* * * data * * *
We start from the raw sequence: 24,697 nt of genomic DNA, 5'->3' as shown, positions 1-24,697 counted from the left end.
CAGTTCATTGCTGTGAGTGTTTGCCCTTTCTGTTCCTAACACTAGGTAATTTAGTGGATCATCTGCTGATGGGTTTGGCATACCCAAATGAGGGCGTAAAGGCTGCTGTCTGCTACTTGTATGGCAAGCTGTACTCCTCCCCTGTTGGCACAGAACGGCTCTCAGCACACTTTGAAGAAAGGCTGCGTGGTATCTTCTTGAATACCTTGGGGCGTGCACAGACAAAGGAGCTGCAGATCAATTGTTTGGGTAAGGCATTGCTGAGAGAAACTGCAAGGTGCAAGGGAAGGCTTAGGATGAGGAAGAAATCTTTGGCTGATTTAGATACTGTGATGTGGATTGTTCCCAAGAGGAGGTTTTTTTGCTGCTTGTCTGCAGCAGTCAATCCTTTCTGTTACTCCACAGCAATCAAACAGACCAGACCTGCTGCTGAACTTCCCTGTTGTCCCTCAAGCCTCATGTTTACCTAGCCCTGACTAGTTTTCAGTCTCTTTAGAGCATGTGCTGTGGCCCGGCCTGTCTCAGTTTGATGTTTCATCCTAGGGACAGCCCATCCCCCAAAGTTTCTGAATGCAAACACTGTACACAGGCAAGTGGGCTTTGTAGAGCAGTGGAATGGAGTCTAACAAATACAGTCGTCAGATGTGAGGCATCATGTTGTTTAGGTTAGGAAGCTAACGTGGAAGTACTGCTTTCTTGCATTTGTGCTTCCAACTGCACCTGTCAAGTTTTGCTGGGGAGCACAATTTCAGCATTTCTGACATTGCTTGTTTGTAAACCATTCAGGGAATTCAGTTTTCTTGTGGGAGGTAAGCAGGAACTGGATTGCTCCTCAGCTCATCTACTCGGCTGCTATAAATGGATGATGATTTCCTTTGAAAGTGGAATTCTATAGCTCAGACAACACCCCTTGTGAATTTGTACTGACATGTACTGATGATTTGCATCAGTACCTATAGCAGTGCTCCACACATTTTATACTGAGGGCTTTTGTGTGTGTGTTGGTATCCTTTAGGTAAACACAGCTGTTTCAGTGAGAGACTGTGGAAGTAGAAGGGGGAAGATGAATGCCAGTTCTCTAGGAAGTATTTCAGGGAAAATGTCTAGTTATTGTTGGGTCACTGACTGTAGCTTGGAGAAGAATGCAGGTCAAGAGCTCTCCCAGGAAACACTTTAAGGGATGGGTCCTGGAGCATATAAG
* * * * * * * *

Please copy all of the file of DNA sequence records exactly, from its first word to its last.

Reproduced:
We start from the raw sequence: 24,697 nt of genomic DNA, 5'->3' as shown, positions 1-24,697 counted from the left end.
CAGTTCATTGCTGTGAGTGTTTGCCCTTTCTGTTCCTAACACTAGGTAATTTAGTGGATCATCTGCTGATGGGTTTGGCATACCCAAATGAGGGCGTAAAGGCTGCTGTCTGCTACTTGTATGGCAAGCTGTACTCCTCCCCTGTTGGCACAGAACGGCTCTCAGCACACTTTGAAGAAAGGCTGCGTGGTATCTTCTTGAATACCTTGGGGCGTGCACAGACAAAGGAGCTGCAGATCAATTGTTTGGGTAAGGCATTGCTGAGAGAAACTGCAAGGTGCAAGGGAAGGCTTAGGATGAGGAAGAAATCTTTGGCTGATTTAGATACTGTGATGTGGATTGTTCCCAAGAGGAGGTTTTTTTGCTGCTTGTCTGCAGCAGTCAATCCTTTCTGTTACTCCACAGCAATCAAACAGACCAGACCTGCTGCTGAACTTCCCTGTTGTCCCTCAAGCCTCATGTTTACCTAGCCCTGACTAGTTTTCAGTCTCTTTAGAGCATGTGCTGTGGCCCGGCCTGTCTCAGTTTGATGTTTCATCCTAGGGACAGCCCATCCCCCAAAGTTTCTGAATGCAAACACTGTACACAGGCAAGTGGGCTTTGTAGAGCAGTGGAATGGAGTCTAACAAATACAGTCGTCAGATGTGAGGCATCATGTTGTTTAGGTTAGGAAGCTAACGTGGAAGTACTGCTTTCTTGCATTTGTGCTTCCAACTGCACCTGTCAAGTTTTGCTGGGGAGCACAATTTCAGCATTTCTGACATTGCTTGTTTGTAAACCATTCAGGGAATTCAGTTTTCTTGTGGGAGGTAAGCAGGAACTGGATTGCTCCTCAGCTCATCTACTCGGCTGCTATAAATGGATGATGATTTCCTTTGAAAGTGGAATTCTATAGCTCAGACAACACCCCTTGTGAATTTGTACTGACATGTACTGATGATTTGCATCAGTACCTATAGCAGTGCTCCACACATTTTATACTGAGGGCTTTTGTGTGTGTGTTGGTATCCTTTAGGTAAACACAGCTGTTTCAGTGAGAGACTGTGGAAGTAGAAGGGGGAAGATGAATGCCAGTTCTCTAGGAAGTATTTCAGGGAAAATGTCTAGTTATTGTTGGGTCACTGACTGTAGCTTGGAGAAGAATGCAGGTCAAGAGCTCTCCCAGGAAACACTTTAAGGGATGGGTCCTGGAGCATATAAG